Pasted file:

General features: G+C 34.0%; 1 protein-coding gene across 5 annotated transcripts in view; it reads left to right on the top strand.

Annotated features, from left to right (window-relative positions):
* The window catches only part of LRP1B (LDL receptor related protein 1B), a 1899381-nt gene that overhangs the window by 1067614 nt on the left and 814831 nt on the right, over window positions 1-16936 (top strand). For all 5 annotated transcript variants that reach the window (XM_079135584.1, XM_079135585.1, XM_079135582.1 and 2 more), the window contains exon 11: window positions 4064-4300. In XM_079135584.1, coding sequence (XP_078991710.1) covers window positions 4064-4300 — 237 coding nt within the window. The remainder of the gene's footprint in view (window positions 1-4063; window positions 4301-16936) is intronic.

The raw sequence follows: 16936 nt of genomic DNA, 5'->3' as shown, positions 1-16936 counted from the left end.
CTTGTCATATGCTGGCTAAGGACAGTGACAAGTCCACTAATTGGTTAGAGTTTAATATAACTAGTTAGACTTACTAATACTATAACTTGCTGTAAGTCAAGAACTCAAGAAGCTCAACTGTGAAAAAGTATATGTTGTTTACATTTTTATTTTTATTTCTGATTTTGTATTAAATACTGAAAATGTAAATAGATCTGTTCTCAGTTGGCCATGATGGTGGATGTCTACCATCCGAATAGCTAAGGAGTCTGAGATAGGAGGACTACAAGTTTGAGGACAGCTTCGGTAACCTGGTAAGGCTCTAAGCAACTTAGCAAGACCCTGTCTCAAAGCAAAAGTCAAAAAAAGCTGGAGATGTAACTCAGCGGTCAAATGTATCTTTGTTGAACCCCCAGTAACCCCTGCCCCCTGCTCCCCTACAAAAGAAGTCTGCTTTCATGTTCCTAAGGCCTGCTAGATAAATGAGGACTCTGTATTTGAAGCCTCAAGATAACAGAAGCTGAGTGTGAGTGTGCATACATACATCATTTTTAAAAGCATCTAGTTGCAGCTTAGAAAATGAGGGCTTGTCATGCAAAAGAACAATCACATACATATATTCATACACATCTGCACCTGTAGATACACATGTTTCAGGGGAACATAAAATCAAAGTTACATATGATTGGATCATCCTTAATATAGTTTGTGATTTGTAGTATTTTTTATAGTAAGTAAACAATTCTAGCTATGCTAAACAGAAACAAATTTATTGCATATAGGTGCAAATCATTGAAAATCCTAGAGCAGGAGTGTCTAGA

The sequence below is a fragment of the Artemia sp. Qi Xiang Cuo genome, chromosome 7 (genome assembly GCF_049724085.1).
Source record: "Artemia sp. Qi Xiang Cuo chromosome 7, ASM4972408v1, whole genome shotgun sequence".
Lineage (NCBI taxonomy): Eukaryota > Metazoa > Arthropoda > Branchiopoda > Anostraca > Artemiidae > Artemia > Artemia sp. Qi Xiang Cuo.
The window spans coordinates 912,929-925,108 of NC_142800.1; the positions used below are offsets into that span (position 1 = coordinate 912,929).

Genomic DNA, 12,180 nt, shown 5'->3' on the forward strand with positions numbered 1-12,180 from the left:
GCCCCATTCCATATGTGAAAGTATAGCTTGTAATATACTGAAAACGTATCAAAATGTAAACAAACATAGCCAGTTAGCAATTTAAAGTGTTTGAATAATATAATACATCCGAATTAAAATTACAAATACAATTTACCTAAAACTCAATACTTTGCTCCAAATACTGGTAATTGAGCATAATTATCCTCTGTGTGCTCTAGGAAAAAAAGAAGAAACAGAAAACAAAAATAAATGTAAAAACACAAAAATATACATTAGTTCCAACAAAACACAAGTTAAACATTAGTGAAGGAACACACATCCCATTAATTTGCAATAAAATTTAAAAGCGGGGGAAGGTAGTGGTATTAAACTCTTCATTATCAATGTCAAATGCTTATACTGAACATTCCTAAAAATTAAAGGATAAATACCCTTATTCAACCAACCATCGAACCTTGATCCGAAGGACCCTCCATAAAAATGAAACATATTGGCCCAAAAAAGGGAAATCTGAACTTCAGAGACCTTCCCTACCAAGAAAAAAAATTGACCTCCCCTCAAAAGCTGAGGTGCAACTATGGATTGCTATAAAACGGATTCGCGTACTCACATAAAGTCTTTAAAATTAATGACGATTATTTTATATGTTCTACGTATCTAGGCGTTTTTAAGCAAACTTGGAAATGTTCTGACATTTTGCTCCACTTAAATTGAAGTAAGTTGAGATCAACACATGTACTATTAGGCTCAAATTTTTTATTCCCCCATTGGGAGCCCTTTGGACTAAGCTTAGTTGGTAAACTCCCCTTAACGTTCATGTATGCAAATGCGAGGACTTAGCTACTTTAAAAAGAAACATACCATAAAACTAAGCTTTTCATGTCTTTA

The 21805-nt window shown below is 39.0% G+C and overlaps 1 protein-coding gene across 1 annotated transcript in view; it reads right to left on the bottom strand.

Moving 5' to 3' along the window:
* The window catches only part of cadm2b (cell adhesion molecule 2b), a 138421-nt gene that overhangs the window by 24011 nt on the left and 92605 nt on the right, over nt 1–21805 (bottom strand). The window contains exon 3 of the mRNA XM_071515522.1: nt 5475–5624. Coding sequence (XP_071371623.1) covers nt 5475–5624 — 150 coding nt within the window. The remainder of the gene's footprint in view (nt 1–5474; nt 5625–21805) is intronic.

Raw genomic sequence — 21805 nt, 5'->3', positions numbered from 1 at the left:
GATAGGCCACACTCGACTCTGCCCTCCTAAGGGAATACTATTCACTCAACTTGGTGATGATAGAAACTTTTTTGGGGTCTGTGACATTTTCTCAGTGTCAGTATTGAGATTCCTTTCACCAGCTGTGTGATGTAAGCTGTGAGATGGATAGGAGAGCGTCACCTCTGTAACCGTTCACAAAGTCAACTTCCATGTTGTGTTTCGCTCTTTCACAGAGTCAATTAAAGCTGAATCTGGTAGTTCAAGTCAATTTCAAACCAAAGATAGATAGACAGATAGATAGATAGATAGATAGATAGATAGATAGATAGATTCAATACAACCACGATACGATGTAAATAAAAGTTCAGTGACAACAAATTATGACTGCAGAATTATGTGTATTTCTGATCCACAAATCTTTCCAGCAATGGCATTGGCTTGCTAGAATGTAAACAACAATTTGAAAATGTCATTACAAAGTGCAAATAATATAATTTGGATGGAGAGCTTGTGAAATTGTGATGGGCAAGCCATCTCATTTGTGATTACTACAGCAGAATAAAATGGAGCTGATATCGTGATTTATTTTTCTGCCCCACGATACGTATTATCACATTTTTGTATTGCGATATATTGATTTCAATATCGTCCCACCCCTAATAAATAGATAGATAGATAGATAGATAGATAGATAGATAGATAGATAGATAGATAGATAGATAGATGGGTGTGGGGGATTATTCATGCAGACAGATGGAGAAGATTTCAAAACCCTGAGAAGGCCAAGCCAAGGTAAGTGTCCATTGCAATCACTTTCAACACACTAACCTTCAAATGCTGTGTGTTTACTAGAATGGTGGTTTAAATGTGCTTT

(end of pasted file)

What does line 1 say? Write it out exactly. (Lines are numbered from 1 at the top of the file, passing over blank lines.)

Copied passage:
General features: G+C 34.0%; 1 protein-coding gene across 5 annotated transcripts in view; it reads left to right on the top strand.